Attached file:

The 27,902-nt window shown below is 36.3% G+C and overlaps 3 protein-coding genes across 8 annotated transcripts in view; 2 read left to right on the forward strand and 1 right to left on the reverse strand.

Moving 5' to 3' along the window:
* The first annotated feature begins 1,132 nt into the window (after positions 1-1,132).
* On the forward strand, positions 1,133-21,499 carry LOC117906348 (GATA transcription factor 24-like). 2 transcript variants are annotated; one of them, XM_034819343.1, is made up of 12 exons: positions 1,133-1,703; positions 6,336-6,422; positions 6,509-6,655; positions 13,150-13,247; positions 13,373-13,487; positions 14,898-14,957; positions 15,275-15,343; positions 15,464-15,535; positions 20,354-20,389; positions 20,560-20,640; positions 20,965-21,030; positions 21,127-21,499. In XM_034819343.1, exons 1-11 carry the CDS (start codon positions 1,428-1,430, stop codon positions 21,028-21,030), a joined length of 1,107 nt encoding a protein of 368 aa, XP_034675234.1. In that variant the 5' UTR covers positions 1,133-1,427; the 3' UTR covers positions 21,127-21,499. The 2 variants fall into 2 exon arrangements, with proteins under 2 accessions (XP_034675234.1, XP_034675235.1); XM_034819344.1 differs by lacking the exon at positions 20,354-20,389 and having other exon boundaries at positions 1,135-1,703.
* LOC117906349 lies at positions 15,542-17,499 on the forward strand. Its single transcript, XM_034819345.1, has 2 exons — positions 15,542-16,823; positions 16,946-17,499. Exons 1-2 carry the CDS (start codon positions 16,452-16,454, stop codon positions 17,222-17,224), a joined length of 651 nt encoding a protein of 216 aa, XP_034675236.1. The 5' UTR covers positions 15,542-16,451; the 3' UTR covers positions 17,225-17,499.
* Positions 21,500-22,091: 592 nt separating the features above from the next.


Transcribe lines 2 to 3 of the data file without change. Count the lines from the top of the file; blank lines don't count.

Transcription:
Moving 5' to 3' along the window:
* The first annotated feature begins 1,132 nt into the window (after positions 1-1,132).